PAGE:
Monday, June 16, 2008

Korea's Dark Half

North and South Korea have been separated by the 38th parallel since the Korean War in the early 1950's. While the south has become relatively prosperous under an elected government and a free-market system, the people in the north have suffered many hardships and near starvation under an oppressive, brutal dictatorship trying to run a closed economy. These stark contrasts are extremely evident when comparing the availability of working electricity as seen in a night-time illumination photo of the peninsula:

The metropolitan area of Seoul, the South’s capital, holds 23 million people and is the second-largest conurbation on the planet (after Tokyo). Its huge lit-up area, close to the border with the North, is clearly visible from space. Other Southern cities, while quite a lot smaller than Seoul, are also clearly distinguishable on this satellite map, for example Gunsan on the western coast, directly below it the inland city of Gwangju, the cities of Masan and Busan on the southern coast, and several other cities, much smaller still.

By contrast (quite literally, even), the only speck of light north of the DMZ is the North’s capital of Pyonyang, a single, neat pinprick of white punched through an otherwise completely black canvas. The minimal lighting belies the fact that Pyongyang is home to an estimated 3 million people. Gunsan, in the South, has under 300.000 inhabitants.

There is only one bright side to this darkness that I can think of: North Korea must be a fantastic place for stargazing…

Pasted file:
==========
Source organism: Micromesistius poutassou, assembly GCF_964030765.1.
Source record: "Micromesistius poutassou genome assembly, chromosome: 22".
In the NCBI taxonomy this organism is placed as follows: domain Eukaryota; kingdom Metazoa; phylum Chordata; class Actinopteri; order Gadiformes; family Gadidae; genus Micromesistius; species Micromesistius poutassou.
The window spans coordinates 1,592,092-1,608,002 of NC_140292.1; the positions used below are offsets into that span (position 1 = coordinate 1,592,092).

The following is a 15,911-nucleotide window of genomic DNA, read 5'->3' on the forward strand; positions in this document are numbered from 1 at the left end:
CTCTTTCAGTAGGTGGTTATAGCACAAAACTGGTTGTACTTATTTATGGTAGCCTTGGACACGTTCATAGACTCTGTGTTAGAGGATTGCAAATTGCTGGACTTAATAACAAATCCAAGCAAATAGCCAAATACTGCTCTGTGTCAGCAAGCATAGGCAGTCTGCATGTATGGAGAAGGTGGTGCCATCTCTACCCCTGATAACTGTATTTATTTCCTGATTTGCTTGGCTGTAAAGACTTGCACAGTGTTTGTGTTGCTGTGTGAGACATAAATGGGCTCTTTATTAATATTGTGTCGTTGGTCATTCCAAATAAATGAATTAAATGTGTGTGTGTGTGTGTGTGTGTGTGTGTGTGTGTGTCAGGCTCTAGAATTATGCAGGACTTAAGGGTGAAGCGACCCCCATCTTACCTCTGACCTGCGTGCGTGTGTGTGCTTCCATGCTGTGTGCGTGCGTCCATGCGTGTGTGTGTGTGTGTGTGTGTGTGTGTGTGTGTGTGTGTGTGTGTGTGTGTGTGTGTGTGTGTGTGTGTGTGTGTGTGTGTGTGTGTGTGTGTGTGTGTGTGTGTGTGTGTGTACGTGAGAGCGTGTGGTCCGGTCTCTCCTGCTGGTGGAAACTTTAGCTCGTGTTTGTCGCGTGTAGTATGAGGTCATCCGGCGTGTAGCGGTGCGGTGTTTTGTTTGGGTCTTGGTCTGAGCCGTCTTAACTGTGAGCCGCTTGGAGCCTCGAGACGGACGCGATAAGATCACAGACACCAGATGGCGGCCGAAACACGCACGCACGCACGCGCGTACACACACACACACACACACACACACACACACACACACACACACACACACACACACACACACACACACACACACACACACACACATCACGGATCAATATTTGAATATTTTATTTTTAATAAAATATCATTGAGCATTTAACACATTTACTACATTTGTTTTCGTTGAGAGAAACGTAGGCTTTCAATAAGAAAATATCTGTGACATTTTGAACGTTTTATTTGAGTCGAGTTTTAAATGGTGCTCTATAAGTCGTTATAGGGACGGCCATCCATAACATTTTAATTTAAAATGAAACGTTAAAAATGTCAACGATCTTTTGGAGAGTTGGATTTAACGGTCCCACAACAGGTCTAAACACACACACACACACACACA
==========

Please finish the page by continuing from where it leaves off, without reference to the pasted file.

It's truly unfortunate that so many people are forced to suffer and live like this in the 21st century, and I'm sure that it doesn't help that their leader is so bat-shit crazy either. But yeah, I'll bet the sky is one of the more beautiful things they get to see every day. Sad.

1 comment:

Anonymous said...

Man, what a defeatist attitude on both your parts! North Korea is looking up! They played South Korea to a tie in their first qualifier match with them last week. They're also currently sitting on top of their bracket with South. The goal differential leaves a bit to be desired, but hey, Rome wasn't built in a day either. This is the most hope that North Korea has had in decades.

In VERY loosely related news, you may recall that one of my groomsmen was half-Korean. His mom is South Korean. She owns a donut shop in Parker, TX now. As a result, he and I grew up (primarily) rooting for 3 teams in the World Cup. The USA, South Korea and Nigeria.

Let's face it, watching those Nigerians run was every bit as spectacular as Randy Moss on a "Go" route... and we all know that the white man is obsessed with the athletic black.